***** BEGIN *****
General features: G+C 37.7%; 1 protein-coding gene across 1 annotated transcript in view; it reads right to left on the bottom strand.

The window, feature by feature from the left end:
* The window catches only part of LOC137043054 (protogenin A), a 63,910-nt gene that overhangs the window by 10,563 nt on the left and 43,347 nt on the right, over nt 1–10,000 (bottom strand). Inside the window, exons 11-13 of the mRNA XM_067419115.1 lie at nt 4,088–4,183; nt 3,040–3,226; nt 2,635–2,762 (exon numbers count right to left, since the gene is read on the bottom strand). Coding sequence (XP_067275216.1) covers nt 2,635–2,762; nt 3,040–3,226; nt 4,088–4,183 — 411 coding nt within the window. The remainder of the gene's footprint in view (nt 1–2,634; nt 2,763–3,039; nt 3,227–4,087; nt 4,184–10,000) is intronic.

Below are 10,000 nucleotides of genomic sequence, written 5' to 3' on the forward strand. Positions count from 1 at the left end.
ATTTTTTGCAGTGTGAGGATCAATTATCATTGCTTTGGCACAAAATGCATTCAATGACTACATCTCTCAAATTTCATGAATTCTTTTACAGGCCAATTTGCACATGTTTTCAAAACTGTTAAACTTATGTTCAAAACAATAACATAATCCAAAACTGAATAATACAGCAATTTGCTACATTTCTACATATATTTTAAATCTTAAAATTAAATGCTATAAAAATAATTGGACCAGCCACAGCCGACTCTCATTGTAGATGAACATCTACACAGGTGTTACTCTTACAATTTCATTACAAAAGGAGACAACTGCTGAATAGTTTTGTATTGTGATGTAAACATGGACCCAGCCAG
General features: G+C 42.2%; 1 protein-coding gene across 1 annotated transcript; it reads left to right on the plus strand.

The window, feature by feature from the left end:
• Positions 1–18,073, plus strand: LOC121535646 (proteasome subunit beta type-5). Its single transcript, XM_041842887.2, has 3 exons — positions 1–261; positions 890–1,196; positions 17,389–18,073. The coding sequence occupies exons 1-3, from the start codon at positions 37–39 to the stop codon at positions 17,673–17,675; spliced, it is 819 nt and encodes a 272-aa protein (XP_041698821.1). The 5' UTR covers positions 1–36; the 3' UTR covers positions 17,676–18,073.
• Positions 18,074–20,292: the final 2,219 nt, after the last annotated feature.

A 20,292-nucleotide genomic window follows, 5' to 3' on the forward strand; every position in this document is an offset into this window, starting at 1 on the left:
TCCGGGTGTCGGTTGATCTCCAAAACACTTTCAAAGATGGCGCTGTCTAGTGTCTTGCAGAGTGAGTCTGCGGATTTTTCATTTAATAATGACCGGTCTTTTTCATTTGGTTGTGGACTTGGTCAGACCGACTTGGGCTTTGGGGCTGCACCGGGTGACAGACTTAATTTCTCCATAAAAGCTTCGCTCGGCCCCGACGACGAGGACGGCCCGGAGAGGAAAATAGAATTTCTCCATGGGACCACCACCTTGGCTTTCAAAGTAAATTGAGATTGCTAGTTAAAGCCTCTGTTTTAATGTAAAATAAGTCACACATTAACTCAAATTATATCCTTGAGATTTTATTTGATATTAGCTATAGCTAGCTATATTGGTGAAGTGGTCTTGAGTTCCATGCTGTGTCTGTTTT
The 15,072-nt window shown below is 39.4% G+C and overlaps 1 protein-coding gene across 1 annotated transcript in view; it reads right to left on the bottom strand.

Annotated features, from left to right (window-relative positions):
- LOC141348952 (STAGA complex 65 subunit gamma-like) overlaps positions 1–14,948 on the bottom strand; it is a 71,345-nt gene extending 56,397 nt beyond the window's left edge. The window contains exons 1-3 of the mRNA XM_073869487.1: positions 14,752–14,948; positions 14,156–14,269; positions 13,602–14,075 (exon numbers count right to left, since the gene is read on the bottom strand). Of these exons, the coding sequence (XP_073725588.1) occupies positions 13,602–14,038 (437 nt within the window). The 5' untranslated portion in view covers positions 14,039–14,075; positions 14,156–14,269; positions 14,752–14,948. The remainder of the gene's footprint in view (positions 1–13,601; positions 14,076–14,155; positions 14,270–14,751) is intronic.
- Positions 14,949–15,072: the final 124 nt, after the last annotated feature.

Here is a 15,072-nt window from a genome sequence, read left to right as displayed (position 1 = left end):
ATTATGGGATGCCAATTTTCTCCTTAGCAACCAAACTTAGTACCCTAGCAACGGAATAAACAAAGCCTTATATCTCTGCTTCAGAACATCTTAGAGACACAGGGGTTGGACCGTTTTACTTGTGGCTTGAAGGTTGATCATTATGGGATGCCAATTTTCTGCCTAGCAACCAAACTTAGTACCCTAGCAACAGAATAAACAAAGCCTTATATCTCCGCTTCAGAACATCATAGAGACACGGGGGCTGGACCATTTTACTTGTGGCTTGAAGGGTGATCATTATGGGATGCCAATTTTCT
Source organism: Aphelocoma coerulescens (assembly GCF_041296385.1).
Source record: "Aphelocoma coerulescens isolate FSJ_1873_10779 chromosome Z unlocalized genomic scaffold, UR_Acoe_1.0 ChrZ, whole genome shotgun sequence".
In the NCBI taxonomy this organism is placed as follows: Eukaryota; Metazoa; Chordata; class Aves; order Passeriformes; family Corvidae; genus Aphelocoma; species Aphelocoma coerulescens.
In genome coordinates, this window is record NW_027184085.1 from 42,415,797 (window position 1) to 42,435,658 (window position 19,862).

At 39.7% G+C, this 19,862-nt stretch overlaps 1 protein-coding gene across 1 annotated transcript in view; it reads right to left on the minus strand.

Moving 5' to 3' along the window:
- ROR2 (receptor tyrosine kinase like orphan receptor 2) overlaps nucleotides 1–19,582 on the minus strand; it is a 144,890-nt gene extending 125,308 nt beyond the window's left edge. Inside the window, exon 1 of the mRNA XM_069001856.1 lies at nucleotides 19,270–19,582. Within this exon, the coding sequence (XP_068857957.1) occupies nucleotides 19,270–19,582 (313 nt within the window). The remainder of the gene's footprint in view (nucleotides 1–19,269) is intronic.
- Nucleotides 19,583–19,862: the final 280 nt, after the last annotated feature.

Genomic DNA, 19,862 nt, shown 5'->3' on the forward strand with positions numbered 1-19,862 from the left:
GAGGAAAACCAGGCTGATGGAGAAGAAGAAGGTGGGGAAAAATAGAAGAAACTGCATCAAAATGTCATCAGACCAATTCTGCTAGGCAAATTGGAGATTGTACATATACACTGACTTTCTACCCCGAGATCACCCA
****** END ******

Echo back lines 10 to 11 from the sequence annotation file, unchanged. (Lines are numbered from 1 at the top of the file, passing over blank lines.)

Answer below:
A 20,292-nucleotide genomic window follows, 5' to 3' on the forward strand; every position in this document is an offset into this window, starting at 1 on the left:
TCCGGGTGTCGGTTGATCTCCAAAACACTTTCAAAGATGGCGCTGTCTAGTGTCTTGCAGAGTGAGTCTGCGGATTTTTCATTTAATAATGACCGGTCTTTTTCATTTGGTTGTGGACTTGGTCAGACCGACTTGGGCTTTGGGGCTGCACCGGGTGACAGACTTAATTTCTCCATAAAAGCTTCGCTCGGCCCCGACGACGAGGACGGCCCGGAGAGGAAAATAGAATTTCTCCATGGGACCACCACCTTGGCTTTCAAAGTAAATTGAGATTGCTAGTTAAAGCCTCTGTTTTAATGTAAAATAAGTCACACATTAACTCAAATTATATCCTTGAGATTTTATTTGATATTAGCTATAGCTAGCTATATTGGTGAAGTGGTCTTGAGTTCCATGCTGTGTCTGTTTT